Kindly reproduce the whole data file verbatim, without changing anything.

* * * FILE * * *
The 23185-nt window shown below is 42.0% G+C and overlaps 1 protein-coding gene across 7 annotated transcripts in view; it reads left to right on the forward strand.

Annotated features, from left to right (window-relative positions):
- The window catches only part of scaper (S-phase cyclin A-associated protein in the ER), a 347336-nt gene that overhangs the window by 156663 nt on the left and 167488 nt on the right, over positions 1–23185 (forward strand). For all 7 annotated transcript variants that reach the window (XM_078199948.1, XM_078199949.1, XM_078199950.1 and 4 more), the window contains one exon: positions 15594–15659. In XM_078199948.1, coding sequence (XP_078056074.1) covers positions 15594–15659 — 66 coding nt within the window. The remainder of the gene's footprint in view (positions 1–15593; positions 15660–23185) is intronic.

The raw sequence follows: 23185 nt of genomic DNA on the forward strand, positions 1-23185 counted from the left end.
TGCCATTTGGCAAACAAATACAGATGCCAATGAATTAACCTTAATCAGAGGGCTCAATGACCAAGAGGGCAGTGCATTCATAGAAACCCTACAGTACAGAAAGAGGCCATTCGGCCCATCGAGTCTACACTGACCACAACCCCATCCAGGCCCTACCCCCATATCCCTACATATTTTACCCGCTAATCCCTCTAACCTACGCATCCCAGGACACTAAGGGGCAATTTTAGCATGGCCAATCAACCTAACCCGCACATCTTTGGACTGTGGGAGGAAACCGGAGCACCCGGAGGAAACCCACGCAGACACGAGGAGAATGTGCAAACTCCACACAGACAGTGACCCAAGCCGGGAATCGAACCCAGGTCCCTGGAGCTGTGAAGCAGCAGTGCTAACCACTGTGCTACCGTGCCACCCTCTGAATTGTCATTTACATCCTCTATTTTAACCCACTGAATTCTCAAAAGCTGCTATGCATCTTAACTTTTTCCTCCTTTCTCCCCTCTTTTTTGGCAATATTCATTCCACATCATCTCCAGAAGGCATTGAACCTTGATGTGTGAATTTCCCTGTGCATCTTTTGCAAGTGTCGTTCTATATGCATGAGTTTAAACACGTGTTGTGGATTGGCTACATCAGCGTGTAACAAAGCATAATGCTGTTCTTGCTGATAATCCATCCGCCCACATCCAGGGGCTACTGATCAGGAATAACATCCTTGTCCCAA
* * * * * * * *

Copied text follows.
The 23185-nt window shown below is 42.0% G+C and overlaps 1 protein-coding gene across 7 annotated transcripts in view; it reads left to right on the forward strand.

Annotated features, from left to right (window-relative positions):
- The window catches only part of scaper (S-phase cyclin A-associated protein in the ER), a 347336-nt gene that overhangs the window by 156663 nt on the left and 167488 nt on the right, over positions 1–23185 (forward strand). For all 7 annotated transcript variants that reach the window (XM_078199948.1, XM_078199949.1, XM_078199950.1 and 4 more), the window contains one exon: positions 15594–15659. In XM_078199948.1, coding sequence (XP_078056074.1) covers positions 15594–15659 — 66 coding nt within the window. The remainder of the gene's footprint in view (positions 1–15593; positions 15660–23185) is intronic.

The raw sequence follows: 23185 nt of genomic DNA on the forward strand, positions 1-23185 counted from the left end.
TGCCATTTGGCAAACAAATACAGATGCCAATGAATTAACCTTAATCAGAGGGCTCAATGACCAAGAGGGCAGTGCATTCATAGAAACCCTACAGTACAGAAAGAGGCCATTCGGCCCATCGAGTCTACACTGACCACAACCCCATCCAGGCCCTACCCCCATATCCCTACATATTTTACCCGCTAATCCCTCTAACCTACGCATCCCAGGACACTAAGGGGCAATTTTAGCATGGCCAATCAACCTAACCCGCACATCTTTGGACTGTGGGAGGAAACCGGAGCACCCGGAGGAAACCCACGCAGACACGAGGAGAATGTGCAAACTCCACACAGACAGTGACCCAAGCCGGGAATCGAACCCAGGTCCCTGGAGCTGTGAAGCAGCAGTGCTAACCACTGTGCTACCGTGCCACCCTCTGAATTGTCATTTACATCCTCTATTTTAACCCACTGAATTCTCAAAAGCTGCTATGCATCTTAACTTTTTCCTCCTTTCTCCCCTCTTTTTTGGCAATATTCATTCCACATCATCTCCAGAAGGCATTGAACCTTGATGTGTGAATTTCCCTGTGCATCTTTTGCAAGTGTCGTTCTATATGCATGAGTTTAAACACGTGTTGTGGATTGGCTACATCAGCGTGTAACAAAGCATAATGCTGTTCTTGCTGATAATCCATCCGCCCACATCCAGGGGCTACTGATCAGGAATAACATCCTTGTCCCAA